Canada's speed skaters strive to live up to Olympic legacy
National long track World Cup trials begin Thursday in Calgary
CALGARY — High above the Olympic Oval on the University of Calgary campus, there are constant reminders of the success achieved by Canadian long track speed skaters.
Larger-than-life banners displaying the names and photos of Olympic greats like Catriona Le May Doan, Clara Hughes, Kevin Crockett, Jeremy Wotherspoon and Susan Auch peer down on the present-day skaters.
"We don't talk about it all the time, but we do want to live up to the legacy put before us," Michael Crowe said. "We hope we can live it every day. Just walking in this building helps that, and seeing the stuff up there. It's not so subtle."
Crowe, from Butte, Montana, took over as head coach of Canada's long track team in 2015 after many years coaching in the U.S., including five Olympic Games.
"There's nothing better then letting athletes be themselves and do what they can do," he said. "As a coach those are the moments you remember more. That moment when you see the shift. I remember that more than the medals."
Now, Crowe and the speed skating coaching staff are focused on assembling a team that can reach the podium in Pyeongchang in Febuary. That pursuit hits a different level this weekend in Calgary at the national team trials for the World Cup season.
Canada's men and women skaters will look to not only lock down individual spots on the World Cup roster, they'll also be looking to cement their places on the Olympic team as well, though the team going to Pyeongchang won't be determined until January.
"There are no excuses," said sprint coach Kevin Crockett. "It's going to be on the athletes to perform and we know where they should be at."
Crockett, who changed his last name from Overland to honour his deceased grandfather, knows what it takes to compete at the highest level. He won an Olympic bronze medal in the 500 metres in 1998 in Nagano. He says this weekend's event will go a long way in letting the coaches know who's bringing their best to the Olympic season.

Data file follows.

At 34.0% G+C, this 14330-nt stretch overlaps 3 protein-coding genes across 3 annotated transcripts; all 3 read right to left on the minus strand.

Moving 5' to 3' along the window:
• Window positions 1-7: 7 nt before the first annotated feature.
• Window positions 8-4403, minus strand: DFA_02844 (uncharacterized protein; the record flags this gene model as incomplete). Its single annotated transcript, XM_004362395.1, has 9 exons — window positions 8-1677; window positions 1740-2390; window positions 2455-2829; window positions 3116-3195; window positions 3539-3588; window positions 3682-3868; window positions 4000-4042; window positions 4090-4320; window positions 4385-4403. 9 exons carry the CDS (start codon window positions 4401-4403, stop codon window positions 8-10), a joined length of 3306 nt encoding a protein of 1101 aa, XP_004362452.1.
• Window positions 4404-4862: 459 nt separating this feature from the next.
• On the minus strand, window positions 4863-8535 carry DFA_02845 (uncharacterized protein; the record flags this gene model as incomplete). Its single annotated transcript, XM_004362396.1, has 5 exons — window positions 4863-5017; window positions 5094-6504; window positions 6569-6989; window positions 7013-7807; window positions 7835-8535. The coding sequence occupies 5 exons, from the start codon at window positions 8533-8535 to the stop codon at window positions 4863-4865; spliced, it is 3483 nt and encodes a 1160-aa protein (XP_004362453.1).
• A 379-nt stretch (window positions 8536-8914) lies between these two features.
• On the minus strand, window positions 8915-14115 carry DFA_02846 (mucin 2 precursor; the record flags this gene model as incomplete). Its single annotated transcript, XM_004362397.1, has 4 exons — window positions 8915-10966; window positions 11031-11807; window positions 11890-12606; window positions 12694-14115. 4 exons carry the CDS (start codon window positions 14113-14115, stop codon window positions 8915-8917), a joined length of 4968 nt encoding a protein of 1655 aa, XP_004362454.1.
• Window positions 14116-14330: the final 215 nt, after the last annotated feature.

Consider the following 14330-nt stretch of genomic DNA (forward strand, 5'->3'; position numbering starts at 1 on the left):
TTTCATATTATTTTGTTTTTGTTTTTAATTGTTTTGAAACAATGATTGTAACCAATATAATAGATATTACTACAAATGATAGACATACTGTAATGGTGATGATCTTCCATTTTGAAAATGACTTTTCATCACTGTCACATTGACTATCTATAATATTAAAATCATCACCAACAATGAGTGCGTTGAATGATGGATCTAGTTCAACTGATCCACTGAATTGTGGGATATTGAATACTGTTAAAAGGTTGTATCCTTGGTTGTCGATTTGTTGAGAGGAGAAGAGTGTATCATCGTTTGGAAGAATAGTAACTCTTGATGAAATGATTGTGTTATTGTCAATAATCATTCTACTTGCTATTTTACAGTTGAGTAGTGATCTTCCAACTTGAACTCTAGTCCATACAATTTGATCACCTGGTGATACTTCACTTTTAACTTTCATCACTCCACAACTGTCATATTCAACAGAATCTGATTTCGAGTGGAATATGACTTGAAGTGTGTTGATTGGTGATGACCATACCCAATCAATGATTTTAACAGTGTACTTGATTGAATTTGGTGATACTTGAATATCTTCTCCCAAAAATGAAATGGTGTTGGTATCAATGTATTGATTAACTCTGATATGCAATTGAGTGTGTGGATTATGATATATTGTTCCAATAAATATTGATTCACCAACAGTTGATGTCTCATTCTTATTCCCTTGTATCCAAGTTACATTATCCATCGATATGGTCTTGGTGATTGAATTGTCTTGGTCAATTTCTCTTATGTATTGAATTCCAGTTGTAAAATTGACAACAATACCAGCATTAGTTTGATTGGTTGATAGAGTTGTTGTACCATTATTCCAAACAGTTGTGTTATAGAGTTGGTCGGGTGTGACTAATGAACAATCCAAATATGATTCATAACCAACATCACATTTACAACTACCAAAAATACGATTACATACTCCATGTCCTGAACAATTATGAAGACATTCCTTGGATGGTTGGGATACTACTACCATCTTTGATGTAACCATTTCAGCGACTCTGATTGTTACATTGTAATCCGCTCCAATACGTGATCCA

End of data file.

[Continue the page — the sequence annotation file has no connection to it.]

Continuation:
"We know the pecking order of who should qualify and this will tell us a lot," he said. "We're going to learn a lot from these races and a lot of the skaters should be around personal bests."
This weekend's selection trials will put skaters on the roster to compete at the four ISU World Cups prior to Pyeongchang. For the first two, beginning in the Netherlands Nov. 10-12, Canada will send a team of the maximum 20 skaters.
"Best-case scenario: I think right now the girls and Will have a good shot," Crockett said.
He's talking about, and making sure others are aware of, the podium potential of Winnipeg's Heather McLean, and Saskatchewan's Marsha Hudey and Will Dutton.
"I won't say outright I'm expecting medals from them, but I think they can bring home some hardware from the Olympics."
"A champion is created through hard work every day," said long track coach Bart Schouten. "And then peaking is an important part of this. This will be my fifth Olympics and I've had them medal at every Games. I think I'm pretty good at that."
Schouten is bursting with confidence right now as his skaters head into this weekend. And he has reason to be excited about what could happen at the Games based on how last season ended and how this season started.
Last year, at the Pyeongchang venue that will be used for the Olympics, Canadians won two medals and some other strong finishes. Vincent De Haitre from Cumberland, Ont., won silver in the 1,000 and was fourth in the 1,500, Ottawa's Ivanie Blondin won bronze in the 5,000 and was fourth in the 3,000, and Calgary's Ted-Jan Bloemen finished fourth in the 10,000 and fifth in the 5,000.
This year started with Blomen breaking the Canadian men's record in the 5,000.
There's also three-time Olympian and four-time medal winner Denny Morrison, who is looking to get back to his fourth Games after being seriously hurt in a motorcycle accident and then suffering a stroke. He started the season with a personal-best time in the 3,000.
"I just think it's critical the athletes don't get too happy and too content," Schouten said. "Remain humble and keep working hard. We can't let them be satisfied with where they're at right now. That's my job and their job. But if they don't, I'll be on them."